Hoping that RWT members are helping get rid of the invasive Himalayan Balsam all along the upper Waveney and its tributaries, here's an incentive for those who like to make wine!
How to make Himalayan Balsam Wine
Created on 29/07/2016
Did you know that Himalayan balsam is edible?
Whilst the whole plant is non-toxic, the seeds and the petals can actually be quite useful in the kitchen. They can be eaten raw, and the seeds are good if added to a curry (apparently they have been eaten in India for hundreds of years). The seeds can also be toasted and ground up to form a peanut butter substitute (handy if you are allergic to peanuts). And the best use we have found for the petals is making home made wine!
If you are spending some time "Balsam Bashing" this summer – why not take along a plastic bag and fill it full of petals to take home.
Himalayan Balsam Wine
Ingredients - makes 1 gallon
- 2 pints (1 litre) of Himalayan balsam petals (no green bits)
- Juice and zest of 2 large lemons
- 1 kg sugar
- 250g chopped raisins or a small bottle (220g) concentrated grape juice (available from home brew stores)
- 1 teaspoon yeast nutrient
- 1 teaspoon general purpose wine yeast
Fermentation - 6-12 months
- Pour boiling water (enough to cover) over the petals (and chopped raisins, if using) in a fermenting bin and add 1kg sugar, plus the lemon juice and zest.
- Add the yeast and yeast nutrient when cool and leave to ferment for approximately 2 days.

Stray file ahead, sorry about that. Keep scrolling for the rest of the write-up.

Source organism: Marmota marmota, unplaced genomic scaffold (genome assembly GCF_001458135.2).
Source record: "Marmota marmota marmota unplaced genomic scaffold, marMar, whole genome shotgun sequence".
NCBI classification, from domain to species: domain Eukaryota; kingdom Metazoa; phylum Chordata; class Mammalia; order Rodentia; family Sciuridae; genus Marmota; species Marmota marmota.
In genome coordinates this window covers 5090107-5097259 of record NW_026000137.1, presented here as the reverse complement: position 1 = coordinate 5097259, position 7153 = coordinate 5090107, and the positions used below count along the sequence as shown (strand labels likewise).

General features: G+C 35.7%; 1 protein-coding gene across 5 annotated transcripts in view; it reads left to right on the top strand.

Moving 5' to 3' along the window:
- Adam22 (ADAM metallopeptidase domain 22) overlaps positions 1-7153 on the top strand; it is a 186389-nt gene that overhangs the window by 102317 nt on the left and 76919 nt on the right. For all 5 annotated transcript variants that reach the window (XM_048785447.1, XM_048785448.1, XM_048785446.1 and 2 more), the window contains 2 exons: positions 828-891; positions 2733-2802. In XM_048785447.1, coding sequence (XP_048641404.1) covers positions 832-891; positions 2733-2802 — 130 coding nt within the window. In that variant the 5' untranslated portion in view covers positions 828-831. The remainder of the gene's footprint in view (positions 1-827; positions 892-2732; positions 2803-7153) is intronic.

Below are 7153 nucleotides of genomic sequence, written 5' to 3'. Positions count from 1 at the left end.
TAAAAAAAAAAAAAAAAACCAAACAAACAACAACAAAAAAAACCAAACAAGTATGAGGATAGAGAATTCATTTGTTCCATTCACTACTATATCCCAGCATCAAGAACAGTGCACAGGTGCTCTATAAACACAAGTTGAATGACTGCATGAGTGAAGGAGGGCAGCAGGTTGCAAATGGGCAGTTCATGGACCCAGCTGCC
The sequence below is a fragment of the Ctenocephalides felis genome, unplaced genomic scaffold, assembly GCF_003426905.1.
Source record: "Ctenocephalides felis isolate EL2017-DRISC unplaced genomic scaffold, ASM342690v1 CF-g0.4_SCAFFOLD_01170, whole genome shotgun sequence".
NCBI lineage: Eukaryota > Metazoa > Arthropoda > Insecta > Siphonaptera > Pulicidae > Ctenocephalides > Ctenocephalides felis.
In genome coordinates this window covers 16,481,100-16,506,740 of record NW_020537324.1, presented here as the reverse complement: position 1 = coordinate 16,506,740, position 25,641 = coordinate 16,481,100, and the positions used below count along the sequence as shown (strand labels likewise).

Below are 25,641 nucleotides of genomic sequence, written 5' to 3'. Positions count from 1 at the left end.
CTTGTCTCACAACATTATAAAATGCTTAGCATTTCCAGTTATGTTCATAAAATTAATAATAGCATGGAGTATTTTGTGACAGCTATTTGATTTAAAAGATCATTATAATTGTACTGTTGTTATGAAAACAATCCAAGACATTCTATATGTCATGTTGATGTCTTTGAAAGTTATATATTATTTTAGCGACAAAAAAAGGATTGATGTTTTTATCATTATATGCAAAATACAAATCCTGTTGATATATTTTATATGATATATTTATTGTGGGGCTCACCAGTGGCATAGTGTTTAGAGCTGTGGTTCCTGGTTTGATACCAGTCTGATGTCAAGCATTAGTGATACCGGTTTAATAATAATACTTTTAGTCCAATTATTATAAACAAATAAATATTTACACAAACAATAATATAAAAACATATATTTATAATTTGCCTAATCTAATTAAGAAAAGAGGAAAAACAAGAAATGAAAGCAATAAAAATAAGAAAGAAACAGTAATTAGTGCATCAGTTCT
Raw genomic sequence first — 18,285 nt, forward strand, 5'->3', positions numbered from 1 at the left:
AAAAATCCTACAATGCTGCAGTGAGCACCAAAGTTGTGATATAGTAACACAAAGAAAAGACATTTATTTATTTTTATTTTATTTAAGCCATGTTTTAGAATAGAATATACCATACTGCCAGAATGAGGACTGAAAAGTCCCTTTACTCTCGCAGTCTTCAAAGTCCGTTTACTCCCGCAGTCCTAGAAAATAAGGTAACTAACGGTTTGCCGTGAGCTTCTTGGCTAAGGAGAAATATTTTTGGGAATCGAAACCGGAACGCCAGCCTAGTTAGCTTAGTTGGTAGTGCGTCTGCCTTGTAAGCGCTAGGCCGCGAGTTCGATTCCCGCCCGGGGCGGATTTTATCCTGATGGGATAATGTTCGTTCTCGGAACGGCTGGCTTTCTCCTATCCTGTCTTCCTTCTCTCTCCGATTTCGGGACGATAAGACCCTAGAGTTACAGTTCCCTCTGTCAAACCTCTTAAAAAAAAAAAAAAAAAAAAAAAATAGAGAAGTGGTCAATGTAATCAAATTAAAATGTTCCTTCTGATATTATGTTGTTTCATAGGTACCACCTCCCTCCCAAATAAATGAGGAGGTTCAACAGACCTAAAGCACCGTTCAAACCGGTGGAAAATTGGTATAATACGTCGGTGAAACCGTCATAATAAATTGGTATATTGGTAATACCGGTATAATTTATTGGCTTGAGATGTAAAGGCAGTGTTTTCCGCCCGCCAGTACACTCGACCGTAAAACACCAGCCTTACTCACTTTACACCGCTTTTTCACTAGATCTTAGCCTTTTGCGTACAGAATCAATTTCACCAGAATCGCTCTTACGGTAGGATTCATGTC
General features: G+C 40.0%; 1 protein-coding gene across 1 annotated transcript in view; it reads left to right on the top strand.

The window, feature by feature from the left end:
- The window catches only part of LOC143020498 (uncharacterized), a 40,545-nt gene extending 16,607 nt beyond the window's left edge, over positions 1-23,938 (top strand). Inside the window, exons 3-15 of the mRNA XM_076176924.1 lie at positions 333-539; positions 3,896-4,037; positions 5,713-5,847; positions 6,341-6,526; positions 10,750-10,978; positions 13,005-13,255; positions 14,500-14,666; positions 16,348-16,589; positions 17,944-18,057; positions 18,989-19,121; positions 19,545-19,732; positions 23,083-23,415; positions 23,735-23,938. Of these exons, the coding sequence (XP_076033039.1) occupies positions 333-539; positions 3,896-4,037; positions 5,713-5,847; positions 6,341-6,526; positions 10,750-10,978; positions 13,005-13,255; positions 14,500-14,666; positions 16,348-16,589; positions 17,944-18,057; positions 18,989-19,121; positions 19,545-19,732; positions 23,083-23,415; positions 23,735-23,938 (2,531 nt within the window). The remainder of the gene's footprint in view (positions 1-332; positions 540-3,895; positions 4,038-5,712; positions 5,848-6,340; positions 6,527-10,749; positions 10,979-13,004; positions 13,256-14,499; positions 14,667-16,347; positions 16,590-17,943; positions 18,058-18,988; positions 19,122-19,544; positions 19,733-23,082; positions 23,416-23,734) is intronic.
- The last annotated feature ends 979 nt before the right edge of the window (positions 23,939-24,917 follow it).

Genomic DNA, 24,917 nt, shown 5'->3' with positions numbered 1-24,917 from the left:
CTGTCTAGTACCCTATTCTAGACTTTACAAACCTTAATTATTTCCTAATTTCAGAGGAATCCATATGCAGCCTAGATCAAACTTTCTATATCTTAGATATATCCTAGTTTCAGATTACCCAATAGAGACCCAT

- Strain into a 1 gallon demijohn and add the grape juice (if using). Top up with cold boiled water. Add an airlock and wait for fermentation to take place. This could take 3 months or so.
- When the fermentation has finished and the wine is clear, rack into a clean demijohn (using a syphon tube with a sediment trap to avoid disturbing the sediment at the bottom).
- After another three months or so the wine will be ready to be bottled. It is likely to improve if left for a further 6 months before drinking, so you can be enjoying the previous year’s produce as a well earned treat after a day spent pulling up more Himalayan Balsam the following summer!
Cautionary Note: If picking the seeds or the petals after the seeds have developed, please make sure that you don’t spread this invasive plant by dropping seeds in any new locations on your way home (and make sure any that you put in your compost bin have rotted down well before adding, otherwise you may have a new Himalayan balsam colony to tackle!)
Disclaimer: The RWT and IWA accept no responsibility for the taste... Please drink responsibly.